ADVENTURE remained unavailable to all but a select few due to the scarcity of mainframe facilities to those other than students or computing specialists. The game might have remained a minor diversion for computer scientists, but for one person — Scott Adams. Scott had played the game at work, and had found it fascinating, he wanted to be able to show it to his friends, but couldn't take them into work. So, the obvious solution was to bring the adventure to them! This he did by programming the game in BASIC on the 16K TRS-80 Model 1, despite his colleagues' assurances that it couldn't be done!

Once it had been shown that you could reproduce an adventure game on a microcomputer in just 16k (the original adventure used over 64k of main store) other programmers caught on, and soon other adventures began to appear.

Adventure games consisted of the same basic elements: the two word input, puzzle solving and limited character interaction until relatively recently, when the Infocom games appeared. These grew out of experiments with a parsing system, and as such allow very complex input and output. Zork was the first of the new breed of games, and it provides a surprisingly user-friendly game with some very intricate and subtle puzzles.

Unfortunately, due to the large amounts of memory and disk space required to run ZORK it is only implemented on a few machines. However, some of the techniques shown in ZORK can be reproduced in any adventure games system extremely effectively and easily.

Nowadays, adventure games are a very common piece of computer software, and there are several different types available on all of the small home computers, the Amstrad having its fair share of innovative adventures.

While all adventure games have essentially the same structure — in that they are composed of an interaction between the player and the game, during which the player attempts to solve puzzles and overcome obstacles — they can be sub-divided. These divisions can be based on the style of input and output and how these two are linked through the game.


Text Adventures

This is the original type of adventure game, and the text adventures available on the Amstrad differ very little in format from the original ADVENTURE on a mainframe computer. The game consists of plain text input and output on a normal screen with no graphics, sound and normally no use of colour.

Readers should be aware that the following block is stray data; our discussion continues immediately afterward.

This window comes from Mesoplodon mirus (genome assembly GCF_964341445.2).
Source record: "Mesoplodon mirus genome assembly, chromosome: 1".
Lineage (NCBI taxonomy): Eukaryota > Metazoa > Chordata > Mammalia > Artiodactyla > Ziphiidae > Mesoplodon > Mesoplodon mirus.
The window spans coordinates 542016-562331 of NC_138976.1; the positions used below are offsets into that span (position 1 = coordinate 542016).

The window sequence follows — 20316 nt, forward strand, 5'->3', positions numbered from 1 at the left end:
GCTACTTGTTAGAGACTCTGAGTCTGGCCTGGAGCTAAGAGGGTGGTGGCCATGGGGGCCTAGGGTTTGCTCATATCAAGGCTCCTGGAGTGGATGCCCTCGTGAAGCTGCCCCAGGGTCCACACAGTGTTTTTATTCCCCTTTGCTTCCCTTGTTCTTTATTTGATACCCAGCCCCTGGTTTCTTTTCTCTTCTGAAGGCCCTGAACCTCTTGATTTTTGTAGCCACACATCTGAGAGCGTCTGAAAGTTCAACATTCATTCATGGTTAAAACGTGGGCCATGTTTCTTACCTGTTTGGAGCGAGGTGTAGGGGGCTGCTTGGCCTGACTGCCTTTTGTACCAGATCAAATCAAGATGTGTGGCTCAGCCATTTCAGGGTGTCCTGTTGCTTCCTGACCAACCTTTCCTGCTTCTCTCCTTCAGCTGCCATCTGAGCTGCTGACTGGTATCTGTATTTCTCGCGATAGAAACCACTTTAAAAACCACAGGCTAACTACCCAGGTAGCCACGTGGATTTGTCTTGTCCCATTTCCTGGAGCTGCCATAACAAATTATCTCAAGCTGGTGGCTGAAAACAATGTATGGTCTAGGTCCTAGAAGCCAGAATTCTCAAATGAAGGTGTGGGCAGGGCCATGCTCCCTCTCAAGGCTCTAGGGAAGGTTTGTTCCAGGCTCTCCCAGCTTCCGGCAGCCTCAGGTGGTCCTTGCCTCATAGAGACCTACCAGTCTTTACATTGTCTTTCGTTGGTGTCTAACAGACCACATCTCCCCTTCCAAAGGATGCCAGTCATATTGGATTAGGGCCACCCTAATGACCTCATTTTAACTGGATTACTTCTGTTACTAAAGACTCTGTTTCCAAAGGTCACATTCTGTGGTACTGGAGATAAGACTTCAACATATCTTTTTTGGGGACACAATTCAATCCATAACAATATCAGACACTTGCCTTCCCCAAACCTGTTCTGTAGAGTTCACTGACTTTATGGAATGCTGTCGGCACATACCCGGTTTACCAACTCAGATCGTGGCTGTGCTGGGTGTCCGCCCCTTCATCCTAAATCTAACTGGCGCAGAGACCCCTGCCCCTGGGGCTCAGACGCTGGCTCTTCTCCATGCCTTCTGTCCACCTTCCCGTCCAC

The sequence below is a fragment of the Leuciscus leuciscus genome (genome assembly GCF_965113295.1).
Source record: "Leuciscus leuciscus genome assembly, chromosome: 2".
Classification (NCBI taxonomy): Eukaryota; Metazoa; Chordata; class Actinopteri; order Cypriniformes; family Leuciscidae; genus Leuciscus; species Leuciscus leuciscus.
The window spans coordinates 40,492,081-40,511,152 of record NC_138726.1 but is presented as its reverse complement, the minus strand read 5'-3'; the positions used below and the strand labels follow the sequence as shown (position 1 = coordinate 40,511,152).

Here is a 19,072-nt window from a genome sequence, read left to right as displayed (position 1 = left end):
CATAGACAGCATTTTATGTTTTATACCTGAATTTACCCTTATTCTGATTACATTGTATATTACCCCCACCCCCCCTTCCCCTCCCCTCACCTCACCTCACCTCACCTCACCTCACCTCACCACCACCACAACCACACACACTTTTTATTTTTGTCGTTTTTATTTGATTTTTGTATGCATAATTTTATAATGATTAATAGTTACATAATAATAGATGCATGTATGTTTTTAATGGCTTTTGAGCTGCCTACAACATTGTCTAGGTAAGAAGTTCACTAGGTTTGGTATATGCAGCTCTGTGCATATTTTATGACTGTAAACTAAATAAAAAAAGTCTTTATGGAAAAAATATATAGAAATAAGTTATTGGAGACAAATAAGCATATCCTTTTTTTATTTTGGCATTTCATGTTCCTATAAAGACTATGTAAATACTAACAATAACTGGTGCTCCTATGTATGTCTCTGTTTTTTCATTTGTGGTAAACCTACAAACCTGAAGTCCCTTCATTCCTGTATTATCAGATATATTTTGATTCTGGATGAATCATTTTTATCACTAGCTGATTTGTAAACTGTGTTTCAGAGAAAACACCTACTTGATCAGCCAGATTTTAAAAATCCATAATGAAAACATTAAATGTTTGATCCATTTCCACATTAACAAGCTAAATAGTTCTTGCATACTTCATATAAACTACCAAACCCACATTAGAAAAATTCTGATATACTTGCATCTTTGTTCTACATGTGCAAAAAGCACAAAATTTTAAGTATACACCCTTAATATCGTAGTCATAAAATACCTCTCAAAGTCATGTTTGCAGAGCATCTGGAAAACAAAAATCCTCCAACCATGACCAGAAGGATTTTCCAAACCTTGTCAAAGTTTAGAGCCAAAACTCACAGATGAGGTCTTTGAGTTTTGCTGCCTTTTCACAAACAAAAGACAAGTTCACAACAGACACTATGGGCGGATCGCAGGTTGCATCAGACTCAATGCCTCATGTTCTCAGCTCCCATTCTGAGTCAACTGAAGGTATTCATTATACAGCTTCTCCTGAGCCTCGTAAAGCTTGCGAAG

The original Crowther and Woods Adventure is available on the Amstrad as Colossal Caves from Level 9, which not only includes the original 200 locations, but adds 70 more! Quite a programming feat for just a small home computer!

The game includes all the elements of the original and more. You start the game on a road near a building, with a forest to the north and a valley to the south. Commands are entered by typing in a two word command consisting of a verb and a noun. Thus, “Enter building" will take you into the building, where the program describes the location as:

You are in a small building with a well in the middle of the only room. A rusty ladder leads down the well into darkness.
There is a bunch of keys here.
There is a small brass lamp here.
There is an empty bottle here.

Typing “Get Lamp" will enable you to pick up the lamp and typing "Inventory" will list all the objects you are carrying. The adventure recognises the standard abbreviations for directions, such as "S" for "South", “D” for “Down”, "E” for “East" and so on. The two word input is limited compared to some games that allow full sentence input, but it is sufficient to play the game (and indeed to play most adventures).

Graphics Adventures

Text adventures with added pictures showing what the locations looked like have been around for a while on computers such as the Apple — the use of discs enabling fast access to picture data. The graphics adventure boom on small computers, however, was really sparked off by the release of The Hobbit adventure from Melbourne House. This led to a lot of other graphics adventures, which attempt to add atmosphere to the game by showing each of the locations you can visit in glowing colour.

The major problem with any graphics adventure is that the addition of graphics to the program eats up the available memory at a ferocious rate! This means that there is less space for locations, objects and actions, and thus the adventure has to be smaller with fewer puzzles and they generally prove to be less of a challenge. While the graphics do add a certain feeling of atmosphere to the game, they can never be detailed enough to accurately represent your location, and thus add little to the adventure element of the game. Most “committed" adventure games players tend to prefer text based games, as they offer a greater challenge.